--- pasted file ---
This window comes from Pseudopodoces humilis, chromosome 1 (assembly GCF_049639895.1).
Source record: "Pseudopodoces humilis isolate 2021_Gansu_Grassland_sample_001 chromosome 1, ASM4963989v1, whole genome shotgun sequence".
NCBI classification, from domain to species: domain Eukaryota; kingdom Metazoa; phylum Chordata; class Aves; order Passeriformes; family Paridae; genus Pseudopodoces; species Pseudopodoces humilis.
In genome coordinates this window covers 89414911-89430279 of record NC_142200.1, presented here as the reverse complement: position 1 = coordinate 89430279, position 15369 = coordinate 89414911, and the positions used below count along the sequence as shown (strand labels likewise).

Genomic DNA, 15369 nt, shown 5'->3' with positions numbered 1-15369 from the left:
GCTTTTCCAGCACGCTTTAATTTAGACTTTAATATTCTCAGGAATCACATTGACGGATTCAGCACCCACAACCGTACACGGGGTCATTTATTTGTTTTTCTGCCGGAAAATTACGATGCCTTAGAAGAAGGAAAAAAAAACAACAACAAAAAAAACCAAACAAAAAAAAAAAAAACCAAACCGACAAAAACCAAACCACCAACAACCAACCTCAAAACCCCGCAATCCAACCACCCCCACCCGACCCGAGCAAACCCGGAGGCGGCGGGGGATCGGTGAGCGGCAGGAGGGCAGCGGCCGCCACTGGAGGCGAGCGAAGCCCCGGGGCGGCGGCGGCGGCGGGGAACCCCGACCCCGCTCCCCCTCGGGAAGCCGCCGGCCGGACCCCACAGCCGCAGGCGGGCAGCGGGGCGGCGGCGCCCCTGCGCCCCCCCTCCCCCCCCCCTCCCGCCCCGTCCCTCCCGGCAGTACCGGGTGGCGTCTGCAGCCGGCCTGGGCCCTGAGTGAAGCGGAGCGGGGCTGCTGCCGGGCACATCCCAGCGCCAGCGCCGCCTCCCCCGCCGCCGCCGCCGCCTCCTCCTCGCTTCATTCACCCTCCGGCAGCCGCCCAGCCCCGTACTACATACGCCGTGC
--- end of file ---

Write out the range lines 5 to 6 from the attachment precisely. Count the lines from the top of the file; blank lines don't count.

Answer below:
Genomic DNA, 15369 nt, shown 5'->3' with positions numbered 1-15369 from the left:
GCTTTTCCAGCACGCTTTAATTTAGACTTTAATATTCTCAGGAATCACATTGACGGATTCAGCACCCACAACCGTACACGGGGTCATTTATTTGTTTTTCTGCCGGAAAATTACGATGCCTTAGAAGAAGGAAAAAAAAACAACAACAAAAAAAACCAAACAAAAAAAAAAAAAACCAAACCGACAAAAACCAAACCACCAACAACCAACCTCAAAACCCCGCAATCCAACCACCCCCACCCGACCCGAGCAAACCCGGAGGCGGCGGGGGATCGGTGAGCGGCAGGAGGGCAGCGGCCGCCACTGGAGGCGAGCGAAGCCCCGGGGCGGCGGCGGCGGCGGGGAACCCCGACCCCGCTCCCCCTCGGGAAGCCGCCGGCCGGACCCCACAGCCGCAGGCGGGCAGCGGGGCGGCGGCGCCCCTGCGCCCCCCCTCCCCCCCCCCTCCCGCCCCGTCCCTCCCGGCAGTACCGGGTGGCGTCTGCAGCCGGCCTGGGCCCTGAGTGAAGCGGAGCGGGGCTGCTGCCGGGCACATCCCAGCGCCAGCGCCGCCTCCCCCGCCGCCGCCGCCGCCTCCTCCTCGCTTCATTCACCCTCCGGCAGCCGCCCAGCCCCGTACTACATACGCCGTGC